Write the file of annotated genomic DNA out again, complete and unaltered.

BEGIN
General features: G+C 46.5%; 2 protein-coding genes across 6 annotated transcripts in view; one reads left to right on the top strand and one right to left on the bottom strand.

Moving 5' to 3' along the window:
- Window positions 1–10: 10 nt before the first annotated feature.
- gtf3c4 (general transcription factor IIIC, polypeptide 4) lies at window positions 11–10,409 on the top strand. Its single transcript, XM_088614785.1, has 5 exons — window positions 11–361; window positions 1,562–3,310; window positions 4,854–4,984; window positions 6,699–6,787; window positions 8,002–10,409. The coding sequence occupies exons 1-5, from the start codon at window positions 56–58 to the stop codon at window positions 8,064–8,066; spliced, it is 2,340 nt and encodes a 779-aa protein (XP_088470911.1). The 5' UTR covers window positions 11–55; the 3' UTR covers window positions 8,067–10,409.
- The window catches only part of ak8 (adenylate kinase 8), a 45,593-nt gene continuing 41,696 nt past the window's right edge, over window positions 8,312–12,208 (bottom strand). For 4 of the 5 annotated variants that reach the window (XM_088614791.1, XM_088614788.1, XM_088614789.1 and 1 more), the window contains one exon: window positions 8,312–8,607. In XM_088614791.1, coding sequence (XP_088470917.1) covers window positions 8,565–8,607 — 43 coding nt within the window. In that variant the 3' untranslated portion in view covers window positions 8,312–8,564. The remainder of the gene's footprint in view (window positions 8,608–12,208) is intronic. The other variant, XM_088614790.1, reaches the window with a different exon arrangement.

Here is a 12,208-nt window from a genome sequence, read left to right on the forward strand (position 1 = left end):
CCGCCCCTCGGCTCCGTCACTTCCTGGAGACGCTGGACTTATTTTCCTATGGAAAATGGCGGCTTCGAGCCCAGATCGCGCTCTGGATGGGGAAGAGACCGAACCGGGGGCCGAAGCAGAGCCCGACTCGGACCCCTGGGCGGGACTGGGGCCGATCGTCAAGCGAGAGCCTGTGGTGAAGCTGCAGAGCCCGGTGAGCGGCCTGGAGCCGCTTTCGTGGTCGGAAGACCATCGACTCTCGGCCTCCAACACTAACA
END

General features: G+C 46.5%; 2 protein-coding genes across 6 annotated transcripts in view; one reads left to right on the top strand and one right to left on the bottom strand.

Moving 5' to 3' along the window:
- Window positions 1–10: 10 nt before the first annotated feature.
- gtf3c4 (general transcription factor IIIC, polypeptide 4) lies at window positions 11–10,409 on the top strand. Its single transcript, XM_088614785.1, has 5 exons — window positions 11–361; window positions 1,562–3,310; window positions 4,854–4,984; window positions 6,699–6,787; window positions 8,002–10,409. The coding sequence occupies exons 1-5, from the start codon at window positions 56–58 to the stop codon at window positions 8,064–8,066; spliced, it is 2,340 nt and encodes a 779-aa protein (XP_088470911.1). The 5' UTR covers window positions 11–55; the 3' UTR covers window positions 8,067–10,409.
- The window catches only part of ak8 (adenylate kinase 8), a 45,593-nt gene continuing 41,696 nt past the window's right edge, over window positions 8,312–12,208 (bottom strand). For 4 of the 5 annotated variants that reach the window (XM_088614791.1, XM_088614788.1, XM_088614789.1 and 1 more), the window contains one exon: window positions 8,312–8,607. In XM_088614791.1, coding sequence (XP_088470917.1) covers window positions 8,565–8,607 — 43 coding nt within the window. In that variant the 3' untranslated portion in view covers window positions 8,312–8,564. The remainder of the gene's footprint in view (window positions 8,608–12,208) is intronic. The other variant, XM_088614790.1, reaches the window with a different exon arrangement.

Here is a 12,208-nt window from a genome sequence, read left to right on the forward strand (position 1 = left end):
CCGCCCCTCGGCTCCGTCACTTCCTGGAGACGCTGGACTTATTTTCCTATGGAAAATGGCGGCTTCGAGCCCAGATCGCGCTCTGGATGGGGAAGAGACCGAACCGGGGGCCGAAGCAGAGCCCGACTCGGACCCCTGGGCGGGACTGGGGCCGATCGTCAAGCGAGAGCCTGTGGTGAAGCTGCAGAGCCCGGTGAGCGGCCTGGAGCCGCTTTCGTGGTCGGAAGACCATCGACTCTCGGCCTCCAACACTAACA